Observing Global Orgasm Day

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By MICHAEL BRONSKI  |  December 20, 2006

Sure, everyone looks forward to winter solstice because we know that after weeks of dreary darkness, they days will get longer and brighter. But the first Global Orgasm Day on Friday, December 22, 2007, should give a new meaning to “Here Comes the Sun.”

Organized by Donna Sheehan and Paul Reffell — long-time peace activists who started Baring Witness (baringwitness.org), which seeks world peace though nudity — Global Orgasm Day is an attempt to change the global tide against war by, well, mass orgasming on a specific day. Before you write this off as crackpot, Sheehan and Reffell explain on their Web site (globalorgasm.org) that the Global Consciousness Project at Princeton University has measured sustained effects of human consciousness — which emanated during such strenuous events as September 11 and the Indian Ocean tsunami — on matter and energy. So, it actually makes a lot of sense.

Actually, it’s a great idea. I mean, who is going to complain except Lynne Cheney, Bill Bennett, and, these days, Mitt Romney?But the best thing about Global Orgasm Day — well, maybe the second-best thing — is that it’s a throwback to the wacky yet well-intentioned 1960s, a time when anti–Vietnam war demonstrators, egged on by Abbie Hoffman, once hoped to levitate the Pentagon by meditating and singing “All I am Saying is Give Peace a Chance.” Taking ideas from far-out psychologist Wilhelm Reich’s The Function of the Orgasm and crossing them with Norman O. Brown’s theories in Life Against Death, Sheehan and Reffell have essentially created what seems like the senior-prom theme for UC Berkeley circa 1968.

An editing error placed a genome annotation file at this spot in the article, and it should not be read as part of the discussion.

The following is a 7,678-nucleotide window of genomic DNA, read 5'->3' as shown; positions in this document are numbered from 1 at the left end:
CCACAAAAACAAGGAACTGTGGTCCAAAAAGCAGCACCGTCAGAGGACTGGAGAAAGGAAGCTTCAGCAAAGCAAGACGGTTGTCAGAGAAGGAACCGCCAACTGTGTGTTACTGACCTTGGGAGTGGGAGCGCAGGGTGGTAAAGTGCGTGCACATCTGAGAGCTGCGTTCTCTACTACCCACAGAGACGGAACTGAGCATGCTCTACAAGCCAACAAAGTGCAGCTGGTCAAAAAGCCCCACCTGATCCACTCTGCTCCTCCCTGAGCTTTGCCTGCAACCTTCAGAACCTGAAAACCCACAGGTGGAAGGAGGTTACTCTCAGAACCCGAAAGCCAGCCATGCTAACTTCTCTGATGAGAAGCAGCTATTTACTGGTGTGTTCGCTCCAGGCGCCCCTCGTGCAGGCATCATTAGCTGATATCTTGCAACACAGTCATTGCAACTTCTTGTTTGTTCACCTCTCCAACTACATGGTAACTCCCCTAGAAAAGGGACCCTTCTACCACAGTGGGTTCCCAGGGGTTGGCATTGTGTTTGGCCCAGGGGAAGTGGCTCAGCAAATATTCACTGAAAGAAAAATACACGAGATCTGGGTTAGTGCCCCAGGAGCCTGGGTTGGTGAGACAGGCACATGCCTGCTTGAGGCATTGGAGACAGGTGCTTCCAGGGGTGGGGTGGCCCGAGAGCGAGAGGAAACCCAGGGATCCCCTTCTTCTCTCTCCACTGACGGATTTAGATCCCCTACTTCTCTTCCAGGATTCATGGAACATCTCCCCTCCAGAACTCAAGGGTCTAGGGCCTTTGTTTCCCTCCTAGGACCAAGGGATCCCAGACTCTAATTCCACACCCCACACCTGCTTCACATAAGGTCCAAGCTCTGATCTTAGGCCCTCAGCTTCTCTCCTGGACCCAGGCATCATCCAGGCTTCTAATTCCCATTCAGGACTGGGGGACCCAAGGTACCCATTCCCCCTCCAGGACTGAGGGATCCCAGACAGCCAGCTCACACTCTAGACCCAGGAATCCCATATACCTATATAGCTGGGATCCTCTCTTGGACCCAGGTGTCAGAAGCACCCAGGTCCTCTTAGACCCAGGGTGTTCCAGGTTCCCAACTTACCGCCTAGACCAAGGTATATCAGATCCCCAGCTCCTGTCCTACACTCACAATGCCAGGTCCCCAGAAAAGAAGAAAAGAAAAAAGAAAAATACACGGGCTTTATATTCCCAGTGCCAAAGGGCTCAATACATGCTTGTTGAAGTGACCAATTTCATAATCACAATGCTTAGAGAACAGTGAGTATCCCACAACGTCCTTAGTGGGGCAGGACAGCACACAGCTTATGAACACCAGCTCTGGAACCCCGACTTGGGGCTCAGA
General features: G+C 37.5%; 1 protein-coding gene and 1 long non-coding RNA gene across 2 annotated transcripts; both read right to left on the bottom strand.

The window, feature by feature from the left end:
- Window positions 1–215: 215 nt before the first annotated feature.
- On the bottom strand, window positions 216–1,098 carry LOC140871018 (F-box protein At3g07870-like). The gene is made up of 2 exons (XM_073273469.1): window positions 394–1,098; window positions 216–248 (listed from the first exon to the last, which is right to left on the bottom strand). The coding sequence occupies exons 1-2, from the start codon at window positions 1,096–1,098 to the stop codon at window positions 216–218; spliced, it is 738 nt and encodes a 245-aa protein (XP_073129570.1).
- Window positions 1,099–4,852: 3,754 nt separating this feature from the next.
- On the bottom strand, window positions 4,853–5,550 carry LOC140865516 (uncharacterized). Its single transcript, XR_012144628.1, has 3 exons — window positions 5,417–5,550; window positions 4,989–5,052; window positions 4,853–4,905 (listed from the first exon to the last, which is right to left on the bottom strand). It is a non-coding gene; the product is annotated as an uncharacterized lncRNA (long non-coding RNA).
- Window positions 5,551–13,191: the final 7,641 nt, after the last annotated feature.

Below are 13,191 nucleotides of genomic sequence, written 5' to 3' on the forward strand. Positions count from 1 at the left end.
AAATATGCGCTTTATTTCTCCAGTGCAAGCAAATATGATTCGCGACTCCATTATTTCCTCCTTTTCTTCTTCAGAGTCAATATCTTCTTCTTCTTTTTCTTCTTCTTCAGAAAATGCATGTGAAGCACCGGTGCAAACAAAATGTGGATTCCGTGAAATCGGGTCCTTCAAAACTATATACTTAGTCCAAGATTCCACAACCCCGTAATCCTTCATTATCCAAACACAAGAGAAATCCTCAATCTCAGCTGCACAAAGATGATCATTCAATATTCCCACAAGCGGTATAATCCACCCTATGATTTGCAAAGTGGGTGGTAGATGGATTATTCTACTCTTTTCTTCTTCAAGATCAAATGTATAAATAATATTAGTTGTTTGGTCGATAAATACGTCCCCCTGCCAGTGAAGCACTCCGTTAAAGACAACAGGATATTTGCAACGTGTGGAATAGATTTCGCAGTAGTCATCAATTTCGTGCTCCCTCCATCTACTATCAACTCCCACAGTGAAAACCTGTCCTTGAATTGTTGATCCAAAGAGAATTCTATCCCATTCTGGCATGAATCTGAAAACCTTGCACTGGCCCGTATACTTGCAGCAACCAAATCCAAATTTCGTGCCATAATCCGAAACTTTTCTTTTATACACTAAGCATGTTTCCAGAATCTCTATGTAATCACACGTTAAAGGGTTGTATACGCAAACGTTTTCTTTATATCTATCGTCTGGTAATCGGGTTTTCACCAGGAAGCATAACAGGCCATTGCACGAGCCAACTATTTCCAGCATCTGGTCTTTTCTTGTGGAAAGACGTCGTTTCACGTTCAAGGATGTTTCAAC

Let’s face it: the Pentagon is asking $468.9 billion for fiscal year 2008, a 6.3 percent increase over its 2007 budget request of $441.2 billion. In hardcore porn talk, that’s a “money shot,” and we’ve got to do everything we can to bring peace on earth and good will toward women and men. This may be our last chance to influence President Bush — who seems relatively unmoved by the Iraq Study Group Report — before he announces his major Iraq policy statement in January.

The 1960s bumper sticker read: what if they gave a war and nobody came? Maybe now, if everybody comes, they won’t give the war. Works for me.

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